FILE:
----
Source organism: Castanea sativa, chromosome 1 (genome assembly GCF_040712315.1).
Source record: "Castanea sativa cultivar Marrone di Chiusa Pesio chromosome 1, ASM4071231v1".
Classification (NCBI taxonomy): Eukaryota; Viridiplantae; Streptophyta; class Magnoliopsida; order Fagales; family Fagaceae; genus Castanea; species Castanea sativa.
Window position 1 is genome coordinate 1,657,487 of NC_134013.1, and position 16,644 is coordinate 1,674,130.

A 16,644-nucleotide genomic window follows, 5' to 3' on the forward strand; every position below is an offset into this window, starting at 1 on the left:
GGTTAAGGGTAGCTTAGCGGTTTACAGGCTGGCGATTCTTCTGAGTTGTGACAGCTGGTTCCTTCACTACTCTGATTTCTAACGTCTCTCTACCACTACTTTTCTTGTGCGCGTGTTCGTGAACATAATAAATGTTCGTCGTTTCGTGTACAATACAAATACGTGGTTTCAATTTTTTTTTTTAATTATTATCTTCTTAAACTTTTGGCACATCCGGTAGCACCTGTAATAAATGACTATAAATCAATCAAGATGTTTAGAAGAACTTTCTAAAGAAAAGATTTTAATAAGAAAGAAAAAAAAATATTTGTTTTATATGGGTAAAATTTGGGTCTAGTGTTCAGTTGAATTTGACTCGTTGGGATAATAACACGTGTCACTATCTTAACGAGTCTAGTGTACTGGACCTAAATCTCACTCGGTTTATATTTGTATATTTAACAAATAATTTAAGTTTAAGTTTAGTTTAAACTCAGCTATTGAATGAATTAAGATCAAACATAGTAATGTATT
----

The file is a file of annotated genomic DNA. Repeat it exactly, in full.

Source organism: Castanea sativa, chromosome 1 (genome assembly GCF_040712315.1).
Source record: "Castanea sativa cultivar Marrone di Chiusa Pesio chromosome 1, ASM4071231v1".
Classification (NCBI taxonomy): Eukaryota; Viridiplantae; Streptophyta; class Magnoliopsida; order Fagales; family Fagaceae; genus Castanea; species Castanea sativa.
Window position 1 is genome coordinate 1,657,487 of NC_134013.1, and position 16,644 is coordinate 1,674,130.

A 16,644-nucleotide genomic window follows, 5' to 3' on the forward strand; every position below is an offset into this window, starting at 1 on the left:
GGTTAAGGGTAGCTTAGCGGTTTACAGGCTGGCGATTCTTCTGAGTTGTGACAGCTGGTTCCTTCACTACTCTGATTTCTAACGTCTCTCTACCACTACTTTTCTTGTGCGCGTGTTCGTGAACATAATAAATGTTCGTCGTTTCGTGTACAATACAAATACGTGGTTTCAATTTTTTTTTTTAATTATTATCTTCTTAAACTTTTGGCACATCCGGTAGCACCTGTAATAAATGACTATAAATCAATCAAGATGTTTAGAAGAACTTTCTAAAGAAAAGATTTTAATAAGAAAGAAAAAAAAATATTTGTTTTATATGGGTAAAATTTGGGTCTAGTGTTCAGTTGAATTTGACTCGTTGGGATAATAACACGTGTCACTATCTTAACGAGTCTAGTGTACTGGACCTAAATCTCACTCGGTTTATATTTGTATATTTAACAAATAATTTAAGTTTAAGTTTAGTTTAAACTCAGCTATTGAATGAATTAAGATCAAACATAGTAATGTATT